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5 Safe Mushrooms Bear Grylls Likes to Forage, Prepare, and Eat

Survivalist Bear Grylls knows the importance of getting it right when it comes to foraging. He has built up his own knowledge of which plants and mushrooms to eat—and which ones to avoid—over many years, and he says you should never eat a mushroom unless you have correctly identified it using more than one source.

Disclaimer: Foraging for mushrooms is not for beginners. Never eat anything you are unsure about. Many mushrooms and plants have toxic look-alikes and can be deadly. Take caution and do your research before foraging and consuming mushrooms foraged in the wild.

The Thrill of Hunting for Mushrooms

“Once you know what you are doing, hunting mushrooms can be a great outdoor activity,” writes Bear in his book Extreme Food. “More importantly, the ability to identify certain edible species can be invaluable in a survival situation.”

Here’s what else Bear says about five fungi that you can find in the wild.


Image by Tsvetomir Hristov

“If you stumble across a patch of chanterelles, you’re lucky. They’re not only edible, they’re delicious,” says Bear in Extreme Food.

Bear says that these can be easy to identify – their color is egg-yellow, they have a

distinctive funnel shape, and they have the slight smell of apricots.

“As a survival food they can be boiled for 10 minutes before eating,” says Bear.

Giant Puffballs

Image by Herman Bressen

“Giant Puffballs are awesome. They are totally distinctive – big white globes with no gills, that can grow to the size of a football – and extremely edible,” says Bear in Extreme Food.

Bear advises that the puffball’s flesh should be white all the way through if it’s to be eaten (avoid it if it is starting to go brown or green).

“It’s fantastic fried over the campfire with a little oil, salt, and whatever other flavorings you have to hand,” he says.

Chicken of the Woods

Image by Ivan Marjanovic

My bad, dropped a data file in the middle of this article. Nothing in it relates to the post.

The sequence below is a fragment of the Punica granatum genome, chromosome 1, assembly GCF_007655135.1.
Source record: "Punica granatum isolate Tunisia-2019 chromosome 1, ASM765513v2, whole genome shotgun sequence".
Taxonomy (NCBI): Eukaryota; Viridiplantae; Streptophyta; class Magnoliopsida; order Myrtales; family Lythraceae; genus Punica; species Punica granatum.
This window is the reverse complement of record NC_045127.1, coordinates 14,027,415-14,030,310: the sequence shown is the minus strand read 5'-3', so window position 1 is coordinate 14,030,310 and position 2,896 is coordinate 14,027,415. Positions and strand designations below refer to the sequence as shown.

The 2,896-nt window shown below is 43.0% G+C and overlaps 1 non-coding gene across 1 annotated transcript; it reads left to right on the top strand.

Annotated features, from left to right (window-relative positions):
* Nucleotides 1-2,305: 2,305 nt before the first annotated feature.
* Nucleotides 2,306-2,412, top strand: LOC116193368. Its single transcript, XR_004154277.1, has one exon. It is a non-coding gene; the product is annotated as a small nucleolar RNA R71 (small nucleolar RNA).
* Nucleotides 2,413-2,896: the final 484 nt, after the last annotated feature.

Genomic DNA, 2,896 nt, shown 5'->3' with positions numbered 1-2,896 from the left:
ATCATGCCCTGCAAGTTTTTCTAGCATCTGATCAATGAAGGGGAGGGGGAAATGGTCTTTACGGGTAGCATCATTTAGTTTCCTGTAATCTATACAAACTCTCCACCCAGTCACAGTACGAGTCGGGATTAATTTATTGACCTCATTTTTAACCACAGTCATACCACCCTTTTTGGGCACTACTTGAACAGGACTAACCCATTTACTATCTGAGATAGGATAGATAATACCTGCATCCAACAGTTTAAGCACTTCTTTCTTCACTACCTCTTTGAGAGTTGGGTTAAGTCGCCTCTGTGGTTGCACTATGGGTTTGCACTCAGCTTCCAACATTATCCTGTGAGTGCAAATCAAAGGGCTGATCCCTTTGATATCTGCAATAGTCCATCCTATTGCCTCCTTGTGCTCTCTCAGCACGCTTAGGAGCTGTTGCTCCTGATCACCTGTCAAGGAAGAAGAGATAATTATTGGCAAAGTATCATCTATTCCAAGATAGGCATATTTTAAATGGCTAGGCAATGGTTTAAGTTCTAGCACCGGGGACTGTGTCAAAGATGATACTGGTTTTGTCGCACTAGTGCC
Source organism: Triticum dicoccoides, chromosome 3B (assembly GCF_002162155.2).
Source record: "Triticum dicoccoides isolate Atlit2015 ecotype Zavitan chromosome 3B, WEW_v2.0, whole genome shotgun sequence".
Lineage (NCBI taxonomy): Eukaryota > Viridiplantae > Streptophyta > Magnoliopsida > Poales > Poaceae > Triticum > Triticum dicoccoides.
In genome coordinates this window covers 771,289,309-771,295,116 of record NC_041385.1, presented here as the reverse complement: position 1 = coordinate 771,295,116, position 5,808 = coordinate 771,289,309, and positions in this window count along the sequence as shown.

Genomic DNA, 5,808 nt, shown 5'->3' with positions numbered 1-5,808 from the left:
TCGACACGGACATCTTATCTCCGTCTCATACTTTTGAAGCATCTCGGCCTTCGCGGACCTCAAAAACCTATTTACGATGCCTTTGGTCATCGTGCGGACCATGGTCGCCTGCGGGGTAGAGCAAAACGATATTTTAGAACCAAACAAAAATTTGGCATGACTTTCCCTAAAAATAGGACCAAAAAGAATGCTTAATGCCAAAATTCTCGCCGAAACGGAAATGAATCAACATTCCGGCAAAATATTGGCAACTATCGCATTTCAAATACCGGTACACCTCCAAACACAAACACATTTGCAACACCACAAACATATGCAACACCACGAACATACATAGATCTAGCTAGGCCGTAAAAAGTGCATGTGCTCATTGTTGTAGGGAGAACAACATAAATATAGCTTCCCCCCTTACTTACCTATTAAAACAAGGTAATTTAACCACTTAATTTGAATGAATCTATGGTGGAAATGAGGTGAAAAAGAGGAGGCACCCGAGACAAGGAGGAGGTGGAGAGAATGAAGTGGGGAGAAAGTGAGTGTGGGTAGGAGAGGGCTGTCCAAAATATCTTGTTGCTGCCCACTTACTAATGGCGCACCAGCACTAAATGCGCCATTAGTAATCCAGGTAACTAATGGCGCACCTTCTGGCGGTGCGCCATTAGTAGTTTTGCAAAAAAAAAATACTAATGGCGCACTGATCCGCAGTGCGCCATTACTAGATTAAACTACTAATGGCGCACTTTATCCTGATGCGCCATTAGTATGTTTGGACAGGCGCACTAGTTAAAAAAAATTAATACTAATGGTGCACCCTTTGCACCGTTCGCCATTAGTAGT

The chicken of the woods is also quite easy to identify, growing on trees – mostly oak. The mushroom is supposed to look like a chicken’s foot, which is where it gets its name.

“It has a distinctive bright yellow and orange coloring,” says Bear. “It has a decent taste – slightly sour, but good and mushroomy.” 

“Some people have an allergic reaction to this fungus, so make sure you cook it well and eat only small portions to begin with,” says Bear, who also warns you should avoid this if you find it growing on or near the poisonous yew tree.

Cauliflower Fungus

Image by Forager Chef

“The cauliflower fungus looks like a spongy cauliflower head. You find it growing at the bottom of conifers, and nothing else really looks like it,” says Bear, who says you can cook a cauliflower fungus pretty much any way you want – fried, boiled, stewed – and it will taste great.

You might find that some creepy-crawlies have taken up residence inside it, so before you cook it, immerse the fungus in purified water to wait for them all to slither out.

Beefsteak Fungus

Image by Otto Barotto

“The beefsteak fungus is a pretty weird looking thing. It certainly doesn’t look like your regular mushroom,” says Bear in Extreme Food.

The beefsteak fungus grows on living trees like oak or chestnut. When it’s young, it resembles a large tongue and then as it gets older, it starts to look like a liver.

“If you cut into the flesh you’ll see that it looks like a piece of fatty steak. Even stranger, it’ll look as if it’s bleeding because it will exude a large amount of red fluid,” writes Bear.

For more information about edible and toxic mushrooms, check out these guides from Outdoors.com:

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    1. MushroomGal

      To my knowledge, this is incorrect. Yew trees contain the toxins, NOT Pine. Lactarius deliciosus, another mushroom associated with Pine, is also very edible and not toxic. I was sad to not see it contained in this article.

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